Police condemn title of new ITV sitcom: ‘Highly offensive’

The title of a new ITV sitcom about trainee cops has been condemned by a police body as “disgusting” and “highly offensive”.

Piglets is the name of the comedy, set in a police training college, which references the derogatory term “pig” used against officers.

Upon hearing about the show, acting national chair of Police Federation of England and Wales, Tiffany Lynch, said the name is “highly offensive to police officers risking their lives to protect the public every day, providing an emergency service”.

She added: “It is a disgusting choice of language to use for the title of a TV programme.

“I find it incredulous that this has passed through checks and balances at an organisation made up of people who at any time have or may need the support and assistance of the police.”

Lynch called the title “inflammatory against a landscape of rising threats and violence against officers”, adding: “We should not be put at further risk for viewing numbers, our officers deserve respect, not humiliation for the job they are undertaking.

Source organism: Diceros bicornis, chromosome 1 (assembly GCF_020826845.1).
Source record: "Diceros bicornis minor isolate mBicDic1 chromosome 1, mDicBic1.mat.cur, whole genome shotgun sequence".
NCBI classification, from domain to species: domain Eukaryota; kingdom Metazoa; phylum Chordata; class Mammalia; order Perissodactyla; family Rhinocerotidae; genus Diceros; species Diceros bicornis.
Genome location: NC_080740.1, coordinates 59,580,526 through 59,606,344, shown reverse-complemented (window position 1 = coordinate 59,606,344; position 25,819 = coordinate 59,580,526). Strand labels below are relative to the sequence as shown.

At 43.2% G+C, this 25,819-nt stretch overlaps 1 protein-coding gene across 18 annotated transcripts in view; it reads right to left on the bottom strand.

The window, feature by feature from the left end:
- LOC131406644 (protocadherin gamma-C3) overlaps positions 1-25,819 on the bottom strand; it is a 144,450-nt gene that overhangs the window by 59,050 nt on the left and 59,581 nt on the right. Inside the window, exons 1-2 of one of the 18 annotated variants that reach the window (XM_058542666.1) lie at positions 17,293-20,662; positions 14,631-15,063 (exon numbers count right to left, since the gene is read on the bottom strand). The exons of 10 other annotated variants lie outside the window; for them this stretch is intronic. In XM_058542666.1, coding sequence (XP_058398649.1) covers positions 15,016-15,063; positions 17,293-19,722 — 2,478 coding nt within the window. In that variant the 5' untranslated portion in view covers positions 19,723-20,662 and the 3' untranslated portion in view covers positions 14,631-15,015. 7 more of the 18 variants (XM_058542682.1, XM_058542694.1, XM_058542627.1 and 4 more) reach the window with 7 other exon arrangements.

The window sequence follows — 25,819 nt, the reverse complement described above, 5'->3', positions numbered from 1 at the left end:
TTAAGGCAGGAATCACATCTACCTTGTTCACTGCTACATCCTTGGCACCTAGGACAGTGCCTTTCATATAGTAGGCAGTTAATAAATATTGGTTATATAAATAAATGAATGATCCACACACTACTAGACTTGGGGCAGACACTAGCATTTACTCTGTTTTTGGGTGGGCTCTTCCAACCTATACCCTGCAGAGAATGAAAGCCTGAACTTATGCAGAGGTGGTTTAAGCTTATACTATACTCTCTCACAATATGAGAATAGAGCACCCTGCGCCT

“It is incredibly dangerous to incite more negativity and misinformation against a public sector service that’s already under so much pressure.”

Responding to the criticism, ITV said: “Piglets is a fictional new comedy about a police training academy and the title is not intended to cause any offence, it’s a comedic and endearing play on words to emphasise the innocence and youth of our young trainees.”

Mark Heap as Superintendent Bob Weekes and Sarah Parish as Superintendent Julie Spry (ITV)
Mark Heap as Superintendent Bob Weekes and Sarah Parish as Superintendent Julie Spry (ITV)

The show, from the award-winning team behind hit comedies such as Green Wing and Smack the Pony, stars Sarah Parish and Mark Heap as the two superintendents overseeing the training of the next batch of new recruits.

In tongue-in-cheek promotion for the show, ITV said: “The government’s stated policy of recruiting 20,000 new police officers in double quick time has not come at the cost of lowering standards. Or has it?

Piglets follows a newly recruited group of six very different would-be cops and the handful of key staff whose thankless task it is to knock them into some kind of shape.”

The term “pigs” for police has been around for a long time, but was popularised in the 1960s after it was used among the Black Panthers anti-police protest group.